Our goals are to resolve the reaction networks, determine the kinetics for the different steps in the network, and probe the reaction mechanism. Accomplishing these goals provides the reaction engineering information needed for process design and optimization and also provides fundamental, molecular-level details about the reaction chemistry.


  • ChE 230 - Thermodynamics I
  • ChE 330 - Thermodynamics II
  • ChE 343 - Separations Processes
  • ChE 344 - Chemical Reaction Engineering
  • ChE 444 - Applied Chemical Kinetics
  • ChE 460 - Chemical Engineering Lab II
  • ChE 487 - Chemical Process Design II
  • ChE 490 - Undergraduate Research Problems
  • ChE 528 - Chemical Reaction Engineering
  • ChE 595 - Chemical Engineering Research Survey
  • ChE 628 - Industrial Catalysis
  • ChE 686 - Environmental Sustainability
  • ChE 696 - Applied Chemical Kinetics

Continuing Education Courses

"Reaction Kinetics for the Practical Engineer" (with F. G. Helfferich) AIChE Continuing Education Course, 3-day course.

"Reaction Engineering and Applied Catalysis" (with L. T. Thompson) University of Michigan Engineering Summer Course, 3-day course.

Honors & Awards


  • Giuseppe Parravano Memorial Award for Excellence in Catalysis Research, 2014
    Michigan Catalysis Society
  • Research Excellence in Sustainable Engineering Award, American Institute of Chemical Engineers (AIChE) Forum for Sustainable Engineering, 2014
  • ACS Fellow - 2012
  • AIChE Fellow - 2010
  • Michigan Green Chemistry Governor’s Award – 2009
  • Catalyst Award from American Chemistry Council for excellence in chemical education, 2001


  • Rackham Distinguished Graduate Mentor Award, 2006
  • CASE Professor of the Year Nominee for U-M, 2005
  • Amoco Faculty Teaching Award, 1996


  • Education Excellence Award, 2007
  • Research Excellence Award, 1997
  • Teaching Excellence Award, 1995
  • Tau Beta Pi Outstanding Teaching Award (selected by Tau Beta Pi students), 1991
  • Class of 1938E Award, 1990

Selected Publications

    1. P. E. Savage, “Algae under pressure and in hot water” Science (2012), 338, 1039-1040.
    2. T. M. Yeh, A. Franck, J. G. Dickinson, S. Linic, L. T. Thompson, P. E. Savage, “Hydrothermal Catalytic Production of Fuels and Chemicals from Aquatic Biomass” Journal of Chemical Technology and Biotechnology”, 88 (2013) pp. 13-24.
    3. N. A. Rebacz, P. E. Savage, “Anisole Hydrolysis in High Temperature Water”  Physical Chemistry Chemical Physics 2013, 15, 3562-3569
    4. Y. Guo, S. Wang, C. M. Huelsman, P. E. Savage, “Products, Pathways, and Kinetics from Reactions of Indole under Supercritical Water Gasification Conditions” J. Supercritical Fluids 73, (2013)  pp. 161-170.
    5. Z. Li, P. E. Savage, “Feedstocks for Fuels and Chemicals from Algae: Treatment of Crude Bio-Oil over HZSM-5”  Algal Research (2013) 2, 154-163.
    6. J. L Faeth, P. J. Valdez, P. E. Savage, “Fast Hydrothermal Liquefaction of Nannochloropsis sp. to Produce Biocrude” Energy & Fuels (2013)  27, 1391-1398.
    7. R. B. Levine, A. Bollas, P. E. Savage, “Process Improvements for in situ Supercritical Transesterification of Carbonized Algal Biomass” Bioresource Technology (2013) 136, 556-564.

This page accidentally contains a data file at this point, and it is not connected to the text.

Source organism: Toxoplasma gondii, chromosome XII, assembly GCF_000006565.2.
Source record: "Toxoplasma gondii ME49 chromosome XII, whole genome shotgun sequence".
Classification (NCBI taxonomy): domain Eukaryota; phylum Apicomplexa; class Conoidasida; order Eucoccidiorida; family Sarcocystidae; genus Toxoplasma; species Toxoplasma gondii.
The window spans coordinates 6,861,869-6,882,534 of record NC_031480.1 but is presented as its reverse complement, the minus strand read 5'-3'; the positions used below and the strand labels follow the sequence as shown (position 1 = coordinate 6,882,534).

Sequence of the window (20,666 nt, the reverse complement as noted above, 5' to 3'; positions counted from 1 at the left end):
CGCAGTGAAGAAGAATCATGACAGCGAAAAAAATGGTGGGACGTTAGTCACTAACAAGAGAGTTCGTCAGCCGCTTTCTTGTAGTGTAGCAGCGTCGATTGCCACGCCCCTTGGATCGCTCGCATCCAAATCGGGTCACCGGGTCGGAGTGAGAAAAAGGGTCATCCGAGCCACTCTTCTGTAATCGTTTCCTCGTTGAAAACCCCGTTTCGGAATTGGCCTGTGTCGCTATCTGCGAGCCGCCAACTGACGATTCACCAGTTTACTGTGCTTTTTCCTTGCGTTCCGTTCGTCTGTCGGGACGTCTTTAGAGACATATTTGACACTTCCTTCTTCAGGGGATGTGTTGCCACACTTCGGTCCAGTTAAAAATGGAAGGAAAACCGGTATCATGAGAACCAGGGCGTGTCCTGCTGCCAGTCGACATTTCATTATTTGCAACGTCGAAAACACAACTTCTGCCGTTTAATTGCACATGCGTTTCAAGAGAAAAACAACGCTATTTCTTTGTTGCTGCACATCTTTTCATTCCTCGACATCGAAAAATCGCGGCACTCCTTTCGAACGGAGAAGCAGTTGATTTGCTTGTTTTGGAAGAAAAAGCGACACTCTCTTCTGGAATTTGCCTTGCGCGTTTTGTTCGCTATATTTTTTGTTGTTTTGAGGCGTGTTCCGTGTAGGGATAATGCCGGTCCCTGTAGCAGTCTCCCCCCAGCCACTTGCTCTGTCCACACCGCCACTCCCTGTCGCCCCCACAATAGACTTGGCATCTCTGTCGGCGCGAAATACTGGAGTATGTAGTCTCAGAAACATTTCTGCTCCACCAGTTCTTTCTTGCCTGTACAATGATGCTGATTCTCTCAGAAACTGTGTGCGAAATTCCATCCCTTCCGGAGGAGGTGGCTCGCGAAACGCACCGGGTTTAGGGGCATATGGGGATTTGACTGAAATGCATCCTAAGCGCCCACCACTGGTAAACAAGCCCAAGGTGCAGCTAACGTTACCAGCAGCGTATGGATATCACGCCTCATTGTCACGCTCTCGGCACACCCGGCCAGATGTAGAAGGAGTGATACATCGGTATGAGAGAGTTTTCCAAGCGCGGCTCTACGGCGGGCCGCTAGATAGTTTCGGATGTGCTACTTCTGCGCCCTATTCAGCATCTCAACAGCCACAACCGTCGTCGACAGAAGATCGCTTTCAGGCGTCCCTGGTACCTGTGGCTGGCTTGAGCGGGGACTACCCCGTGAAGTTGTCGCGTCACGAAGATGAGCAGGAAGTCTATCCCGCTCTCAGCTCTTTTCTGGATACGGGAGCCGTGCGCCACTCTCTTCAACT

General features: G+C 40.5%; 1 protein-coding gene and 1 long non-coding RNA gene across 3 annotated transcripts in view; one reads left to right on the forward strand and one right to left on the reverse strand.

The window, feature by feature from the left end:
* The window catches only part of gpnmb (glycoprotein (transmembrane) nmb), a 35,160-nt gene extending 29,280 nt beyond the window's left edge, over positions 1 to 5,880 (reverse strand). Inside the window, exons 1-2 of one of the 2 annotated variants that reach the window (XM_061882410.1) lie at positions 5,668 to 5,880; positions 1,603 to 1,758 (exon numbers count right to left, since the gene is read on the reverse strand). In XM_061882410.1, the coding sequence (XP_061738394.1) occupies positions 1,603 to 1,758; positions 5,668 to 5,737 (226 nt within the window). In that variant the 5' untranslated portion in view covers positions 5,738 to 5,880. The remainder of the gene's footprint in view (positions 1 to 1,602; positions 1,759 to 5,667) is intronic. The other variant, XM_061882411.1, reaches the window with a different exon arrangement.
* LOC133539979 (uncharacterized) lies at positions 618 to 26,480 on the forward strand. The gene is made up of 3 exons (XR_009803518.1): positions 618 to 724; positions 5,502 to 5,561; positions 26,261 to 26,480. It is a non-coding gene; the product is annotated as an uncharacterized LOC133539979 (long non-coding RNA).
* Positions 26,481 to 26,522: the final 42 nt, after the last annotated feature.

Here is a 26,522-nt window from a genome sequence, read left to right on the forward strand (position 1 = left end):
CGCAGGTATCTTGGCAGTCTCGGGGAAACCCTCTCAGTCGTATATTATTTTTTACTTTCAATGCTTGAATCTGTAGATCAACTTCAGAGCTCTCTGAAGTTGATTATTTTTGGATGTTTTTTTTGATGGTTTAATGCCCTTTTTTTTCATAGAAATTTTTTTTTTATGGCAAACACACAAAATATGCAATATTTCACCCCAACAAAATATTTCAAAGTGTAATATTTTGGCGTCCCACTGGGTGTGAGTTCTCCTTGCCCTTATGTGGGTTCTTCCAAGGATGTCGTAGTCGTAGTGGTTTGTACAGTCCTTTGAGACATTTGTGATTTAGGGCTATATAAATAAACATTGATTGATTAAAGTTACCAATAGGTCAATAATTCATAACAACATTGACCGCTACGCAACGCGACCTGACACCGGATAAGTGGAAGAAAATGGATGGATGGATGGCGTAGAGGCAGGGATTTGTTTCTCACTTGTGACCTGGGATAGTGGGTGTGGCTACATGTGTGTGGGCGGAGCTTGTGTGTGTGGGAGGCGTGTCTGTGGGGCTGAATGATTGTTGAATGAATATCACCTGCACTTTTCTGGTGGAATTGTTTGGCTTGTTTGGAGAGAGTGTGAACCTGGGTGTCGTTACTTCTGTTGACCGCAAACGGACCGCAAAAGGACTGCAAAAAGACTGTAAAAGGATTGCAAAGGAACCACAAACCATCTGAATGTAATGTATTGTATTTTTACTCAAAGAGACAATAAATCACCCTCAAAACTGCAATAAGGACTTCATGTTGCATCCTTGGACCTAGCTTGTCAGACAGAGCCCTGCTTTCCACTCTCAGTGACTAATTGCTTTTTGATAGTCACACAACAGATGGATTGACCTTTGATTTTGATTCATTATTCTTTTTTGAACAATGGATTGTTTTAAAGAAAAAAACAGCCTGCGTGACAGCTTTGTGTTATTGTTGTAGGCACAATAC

8. P. J. Valdez, P. E. Savage,  “Reaction Network for the Hydrothermal Liquefaction of Nannochloropsis Sp.” Algal Research (2013)  2, 416-425.
    9. R. B. Levine, C. O. Sambolin Sierra, R. Hockstad, W. Obeid, P. G. Hatcher, P. E. Savage, “The Use of Hydrothermal Carbonization to Recycle Nutrients in Algal Biofuel Production” Environmental Progress & Sustainable Energy (2013) 32, 962-975.
    10. C. M. Huelsman, P. E. Savage, “Reaction pathways and kinetic modeling for phenol gasification in supercritical water” J. Supercritical Fluids (2013) 81, 200-209.
    11. P. E. Savage, J. Hestekin, “A Perspective on Algae, the Environment, and Energy”, Environmental Progress & Sustainable Energy (2013) 32, 877-883.
    12. P. J. Valdez, M. C. Nelson, J. L. Faeth, H. Y. Wang, N. Lin, P. E. Savage, “Hydrothermal liquefaction of bacteria and yeast monocultures”  Energy & Fuels  2014, 28, 67-75.
    13. X. Bai, P. Duan, Y. Xu, A. Zhang, P. E. Savage, “Hydrothermal catalytic processing of pretreated algal oil: A catalyst screening study” Fuel (2014) 120, 141-149
    14. N. Mo, P. E. Savage, “Hydrothermal catalytic treatment of fatty acids with HZSM-5”, ACS Sustainable Chem. & Eng. (2014), 2, 88-94.
    15. Y. Guo, S. Wang, C. M. Huelsman, P. E. Savage, “Kinetic model for reactions of indole under supercritical water gasification conditions”  Chem. Eng. J. (2014) 241, 327-335.
    16. J. G. Dickinson, P. E. Savage, “Stability and Activity of Pt and Ni Catalysts for Hydrodeoxygenation in Supercritical Water” J. Molecular Catalysis (2014) in press.
    17. N. Orfield, A. Fang, P. J. Valdez, M. Nelson, P. E. Savage, X. Lin, G. A. Keoleian, “Life cycle design of an algal biorefinery featuring hydrothermal liquefaction: effect of reaction conditions and an alternative pathway including microbial regrowth”,  ACS Sust. Chem. Eng. (2014) accepted.
    18. L. Yang, Y. Li, P. E. Savage, “Hydrolytic Cleavage of C-O Linkages in Lignin Model Compounds Catalyzed by Water -Tolerant Lewis Acids”, Ind. Eng. Chem. Res.  (2014), accepted